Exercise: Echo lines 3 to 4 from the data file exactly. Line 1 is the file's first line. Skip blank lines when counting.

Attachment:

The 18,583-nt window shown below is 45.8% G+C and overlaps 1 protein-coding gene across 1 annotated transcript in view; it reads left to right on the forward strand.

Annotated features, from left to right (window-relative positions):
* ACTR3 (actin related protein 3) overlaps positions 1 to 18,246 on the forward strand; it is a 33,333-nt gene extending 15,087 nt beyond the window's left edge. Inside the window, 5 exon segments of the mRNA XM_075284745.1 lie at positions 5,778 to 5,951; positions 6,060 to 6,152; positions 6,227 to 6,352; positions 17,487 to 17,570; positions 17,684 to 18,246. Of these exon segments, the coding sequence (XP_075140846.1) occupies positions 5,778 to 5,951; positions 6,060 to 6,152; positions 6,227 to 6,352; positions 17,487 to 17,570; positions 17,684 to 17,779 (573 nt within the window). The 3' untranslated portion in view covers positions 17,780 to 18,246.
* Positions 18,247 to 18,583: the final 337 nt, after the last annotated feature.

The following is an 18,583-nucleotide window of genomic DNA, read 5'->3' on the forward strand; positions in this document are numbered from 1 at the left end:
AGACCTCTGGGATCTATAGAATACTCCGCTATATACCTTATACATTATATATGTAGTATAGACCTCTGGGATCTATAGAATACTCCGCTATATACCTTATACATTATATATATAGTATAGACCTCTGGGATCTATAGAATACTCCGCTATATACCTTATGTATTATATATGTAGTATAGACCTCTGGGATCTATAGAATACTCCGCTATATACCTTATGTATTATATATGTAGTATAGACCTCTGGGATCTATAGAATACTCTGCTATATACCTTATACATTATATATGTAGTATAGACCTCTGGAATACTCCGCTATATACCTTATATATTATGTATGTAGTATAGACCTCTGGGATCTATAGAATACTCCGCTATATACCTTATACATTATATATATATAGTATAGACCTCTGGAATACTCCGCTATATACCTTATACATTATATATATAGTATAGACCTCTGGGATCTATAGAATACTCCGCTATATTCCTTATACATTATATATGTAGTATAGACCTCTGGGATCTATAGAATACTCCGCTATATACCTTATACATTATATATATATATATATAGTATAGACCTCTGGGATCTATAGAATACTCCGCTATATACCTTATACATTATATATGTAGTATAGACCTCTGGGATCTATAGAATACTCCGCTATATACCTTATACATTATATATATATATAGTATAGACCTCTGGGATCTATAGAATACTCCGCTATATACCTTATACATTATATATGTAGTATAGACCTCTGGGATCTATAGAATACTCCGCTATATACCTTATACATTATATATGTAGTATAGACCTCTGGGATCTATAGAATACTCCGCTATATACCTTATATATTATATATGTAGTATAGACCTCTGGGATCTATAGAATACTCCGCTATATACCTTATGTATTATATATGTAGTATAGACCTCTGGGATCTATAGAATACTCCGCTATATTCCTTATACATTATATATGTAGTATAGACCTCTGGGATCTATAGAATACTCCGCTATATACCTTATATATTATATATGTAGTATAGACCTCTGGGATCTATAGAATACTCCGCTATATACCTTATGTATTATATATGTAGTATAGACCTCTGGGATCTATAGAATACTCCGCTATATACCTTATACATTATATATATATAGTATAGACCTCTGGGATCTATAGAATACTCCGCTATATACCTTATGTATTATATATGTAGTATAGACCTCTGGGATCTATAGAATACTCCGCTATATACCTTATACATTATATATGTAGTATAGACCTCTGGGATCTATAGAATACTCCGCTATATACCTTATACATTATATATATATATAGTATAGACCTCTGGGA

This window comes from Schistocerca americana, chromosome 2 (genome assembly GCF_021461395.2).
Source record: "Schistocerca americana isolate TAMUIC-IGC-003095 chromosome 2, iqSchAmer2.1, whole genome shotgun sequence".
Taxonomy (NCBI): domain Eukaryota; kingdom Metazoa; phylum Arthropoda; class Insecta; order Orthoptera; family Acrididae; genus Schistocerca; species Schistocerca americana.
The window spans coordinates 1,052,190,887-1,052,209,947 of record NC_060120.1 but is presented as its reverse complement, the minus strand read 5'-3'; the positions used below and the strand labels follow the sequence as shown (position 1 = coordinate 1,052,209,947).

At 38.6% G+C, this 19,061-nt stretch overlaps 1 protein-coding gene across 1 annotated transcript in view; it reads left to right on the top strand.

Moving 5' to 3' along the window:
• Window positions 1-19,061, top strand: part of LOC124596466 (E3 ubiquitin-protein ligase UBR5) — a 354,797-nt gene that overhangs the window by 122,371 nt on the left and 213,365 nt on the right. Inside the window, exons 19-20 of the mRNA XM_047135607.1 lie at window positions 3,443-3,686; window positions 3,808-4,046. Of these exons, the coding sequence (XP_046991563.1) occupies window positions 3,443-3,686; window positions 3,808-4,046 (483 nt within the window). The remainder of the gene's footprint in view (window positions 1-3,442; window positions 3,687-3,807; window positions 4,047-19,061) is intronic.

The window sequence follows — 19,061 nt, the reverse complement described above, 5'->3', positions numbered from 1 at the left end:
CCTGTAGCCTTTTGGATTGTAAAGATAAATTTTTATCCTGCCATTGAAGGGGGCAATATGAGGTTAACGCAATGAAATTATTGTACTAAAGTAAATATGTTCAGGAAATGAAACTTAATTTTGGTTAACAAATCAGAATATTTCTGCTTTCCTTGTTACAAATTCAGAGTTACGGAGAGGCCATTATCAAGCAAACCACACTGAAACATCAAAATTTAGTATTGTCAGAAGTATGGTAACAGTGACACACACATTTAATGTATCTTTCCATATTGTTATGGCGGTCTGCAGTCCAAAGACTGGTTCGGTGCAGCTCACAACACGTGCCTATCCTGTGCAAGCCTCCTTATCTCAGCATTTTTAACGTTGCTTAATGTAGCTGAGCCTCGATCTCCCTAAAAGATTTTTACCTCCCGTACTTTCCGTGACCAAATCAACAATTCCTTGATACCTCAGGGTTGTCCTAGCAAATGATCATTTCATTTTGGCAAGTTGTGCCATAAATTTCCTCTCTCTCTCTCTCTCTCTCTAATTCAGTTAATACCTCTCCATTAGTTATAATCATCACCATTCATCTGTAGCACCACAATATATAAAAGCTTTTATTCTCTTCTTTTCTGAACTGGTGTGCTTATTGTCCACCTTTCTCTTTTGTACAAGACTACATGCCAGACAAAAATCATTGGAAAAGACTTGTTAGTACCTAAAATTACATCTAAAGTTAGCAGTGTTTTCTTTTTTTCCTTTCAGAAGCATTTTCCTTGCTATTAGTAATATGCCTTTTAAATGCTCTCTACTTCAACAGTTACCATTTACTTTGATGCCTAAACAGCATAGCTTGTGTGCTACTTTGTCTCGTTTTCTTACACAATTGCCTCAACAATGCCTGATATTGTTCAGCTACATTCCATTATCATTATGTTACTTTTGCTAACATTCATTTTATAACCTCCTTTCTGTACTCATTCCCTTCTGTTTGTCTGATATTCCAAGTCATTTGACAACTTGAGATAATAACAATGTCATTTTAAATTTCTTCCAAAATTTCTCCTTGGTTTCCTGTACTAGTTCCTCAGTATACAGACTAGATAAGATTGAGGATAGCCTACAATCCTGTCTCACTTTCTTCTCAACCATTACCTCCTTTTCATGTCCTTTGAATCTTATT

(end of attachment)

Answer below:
* ACTR3 (actin related protein 3) overlaps positions 1 to 18,246 on the forward strand; it is a 33,333-nt gene extending 15,087 nt beyond the window's left edge. Inside the window, 5 exon segments of the mRNA XM_075284745.1 lie at positions 5,778 to 5,951; positions 6,060 to 6,152; positions 6,227 to 6,352; positions 17,487 to 17,570; positions 17,684 to 18,246. Of these exon segments, the coding sequence (XP_075140846.1) occupies positions 5,778 to 5,951; positions 6,060 to 6,152; positions 6,227 to 6,352; positions 17,487 to 17,570; positions 17,684 to 17,779 (573 nt within the window). The 3' untranslated portion in view covers positions 17,780 to 18,246.
* Positions 18,247 to 18,583: the final 337 nt, after the last annotated feature.